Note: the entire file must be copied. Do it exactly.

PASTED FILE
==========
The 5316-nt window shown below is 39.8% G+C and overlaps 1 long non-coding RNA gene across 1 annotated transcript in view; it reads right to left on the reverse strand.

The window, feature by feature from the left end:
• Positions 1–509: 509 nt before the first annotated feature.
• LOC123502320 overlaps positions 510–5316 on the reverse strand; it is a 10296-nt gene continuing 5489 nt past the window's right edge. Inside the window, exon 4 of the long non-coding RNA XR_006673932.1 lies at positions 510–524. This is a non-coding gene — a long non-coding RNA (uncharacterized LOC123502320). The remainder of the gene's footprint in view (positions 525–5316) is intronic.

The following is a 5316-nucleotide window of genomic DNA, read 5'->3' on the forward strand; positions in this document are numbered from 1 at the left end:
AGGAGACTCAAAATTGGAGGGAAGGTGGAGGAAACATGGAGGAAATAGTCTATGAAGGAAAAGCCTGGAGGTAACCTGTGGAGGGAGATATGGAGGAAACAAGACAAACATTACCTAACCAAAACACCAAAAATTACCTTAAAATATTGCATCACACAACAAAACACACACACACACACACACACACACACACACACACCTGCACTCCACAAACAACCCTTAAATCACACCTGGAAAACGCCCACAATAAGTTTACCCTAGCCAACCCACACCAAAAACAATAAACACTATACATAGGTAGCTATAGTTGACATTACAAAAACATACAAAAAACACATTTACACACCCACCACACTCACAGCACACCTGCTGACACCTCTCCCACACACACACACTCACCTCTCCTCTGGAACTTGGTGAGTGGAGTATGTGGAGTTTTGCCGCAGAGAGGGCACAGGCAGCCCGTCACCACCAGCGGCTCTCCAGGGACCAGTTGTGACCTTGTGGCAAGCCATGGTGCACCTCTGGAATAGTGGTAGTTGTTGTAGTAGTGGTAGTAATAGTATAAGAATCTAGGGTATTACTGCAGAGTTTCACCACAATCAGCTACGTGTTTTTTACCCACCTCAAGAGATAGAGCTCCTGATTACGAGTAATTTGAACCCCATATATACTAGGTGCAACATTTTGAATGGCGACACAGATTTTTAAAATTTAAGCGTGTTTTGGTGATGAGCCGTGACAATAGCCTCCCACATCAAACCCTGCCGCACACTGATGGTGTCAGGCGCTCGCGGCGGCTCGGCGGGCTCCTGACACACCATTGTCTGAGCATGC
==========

The 5316-nt window shown below is 39.8% G+C and overlaps 1 long non-coding RNA gene across 1 annotated transcript in view; it reads right to left on the reverse strand.

The window, feature by feature from the left end:
• Positions 1–509: 509 nt before the first annotated feature.
• LOC123502320 overlaps positions 510–5316 on the reverse strand; it is a 10296-nt gene continuing 5489 nt past the window's right edge. Inside the window, exon 4 of the long non-coding RNA XR_006673932.1 lies at positions 510–524. This is a non-coding gene — a long non-coding RNA (uncharacterized LOC123502320). The remainder of the gene's footprint in view (positions 525–5316) is intronic.

The following is a 5316-nucleotide window of genomic DNA, read 5'->3' on the forward strand; positions in this document are numbered from 1 at the left end:
AGGAGACTCAAAATTGGAGGGAAGGTGGAGGAAACATGGAGGAAATAGTCTATGAAGGAAAAGCCTGGAGGTAACCTGTGGAGGGAGATATGGAGGAAACAAGACAAACATTACCTAACCAAAACACCAAAAATTACCTTAAAATATTGCATCACACAACAAAACACACACACACACACACACACACACACACACACACCTGCACTCCACAAACAACCCTTAAATCACACCTGGAAAACGCCCACAATAAGTTTACCCTAGCCAACCCACACCAAAAACAATAAACACTATACATAGGTAGCTATAGTTGACATTACAAAAACATACAAAAAACACATTTACACACCCACCACACTCACAGCACACCTGCTGACACCTCTCCCACACACACACACTCACCTCTCCTCTGGAACTTGGTGAGTGGAGTATGTGGAGTTTTGCCGCAGAGAGGGCACAGGCAGCCCGTCACCACCAGCGGCTCTCCAGGGACCAGTTGTGACCTTGTGGCAAGCCATGGTGCACCTCTGGAATAGTGGTAGTTGTTGTAGTAGTGGTAGTAATAGTATAAGAATCTAGGGTATTACTGCAGAGTTTCACCACAATCAGCTACGTGTTTTTTACCCACCTCAAGAGATAGAGCTCCTGATTACGAGTAATTTGAACCCCATATATACTAGGTGCAACATTTTGAATGGCGACACAGATTTTTAAAATTTAAGCGTGTTTTGGTGATGAGCCGTGACAATAGCCTCCCACATCAAACCCTGCCGCACACTGATGGTGTCAGGCGCTCGCGGCGGCTCGGCGGGCTCCTGACACACCATTGTCTGAGCATGC